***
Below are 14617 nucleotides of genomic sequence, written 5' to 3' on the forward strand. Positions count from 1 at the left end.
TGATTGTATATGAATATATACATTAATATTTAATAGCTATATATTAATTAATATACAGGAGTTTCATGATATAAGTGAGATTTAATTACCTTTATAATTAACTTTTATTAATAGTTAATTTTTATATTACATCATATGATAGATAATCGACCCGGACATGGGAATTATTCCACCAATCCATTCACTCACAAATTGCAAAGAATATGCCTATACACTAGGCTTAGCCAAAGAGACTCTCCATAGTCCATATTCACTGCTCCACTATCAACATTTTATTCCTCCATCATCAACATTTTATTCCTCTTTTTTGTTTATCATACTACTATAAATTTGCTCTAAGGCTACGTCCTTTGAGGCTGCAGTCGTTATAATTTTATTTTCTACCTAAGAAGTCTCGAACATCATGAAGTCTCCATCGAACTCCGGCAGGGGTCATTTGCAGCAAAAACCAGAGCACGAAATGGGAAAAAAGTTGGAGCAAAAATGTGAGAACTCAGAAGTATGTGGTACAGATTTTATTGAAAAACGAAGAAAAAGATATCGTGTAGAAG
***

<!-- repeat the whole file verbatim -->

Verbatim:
Below are 14617 nucleotides of genomic sequence, written 5' to 3' on the forward strand. Positions count from 1 at the left end.
TGATTGTATATGAATATATACATTAATATTTAATAGCTATATATTAATTAATATACAGGAGTTTCATGATATAAGTGAGATTTAATTACCTTTATAATTAACTTTTATTAATAGTTAATTTTTATATTACATCATATGATAGATAATCGACCCGGACATGGGAATTATTCCACCAATCCATTCACTCACAAATTGCAAAGAATATGCCTATACACTAGGCTTAGCCAAAGAGACTCTCCATAGTCCATATTCACTGCTCCACTATCAACATTTTATTCCTCCATCATCAACATTTTATTCCTCTTTTTTGTTTATCATACTACTATAAATTTGCTCTAAGGCTACGTCCTTTGAGGCTGCAGTCGTTATAATTTTATTTTCTACCTAAGAAGTCTCGAACATCATGAAGTCTCCATCGAACTCCGGCAGGGGTCATTTGCAGCAAAAACCAGAGCACGAAATGGGAAAAAAGTTGGAGCAAAAATGTGAGAACTCAGAAGTATGTGGTACAGATTTTATTGAAAAACGAAGAAAAAGATATCGTGTAGAAG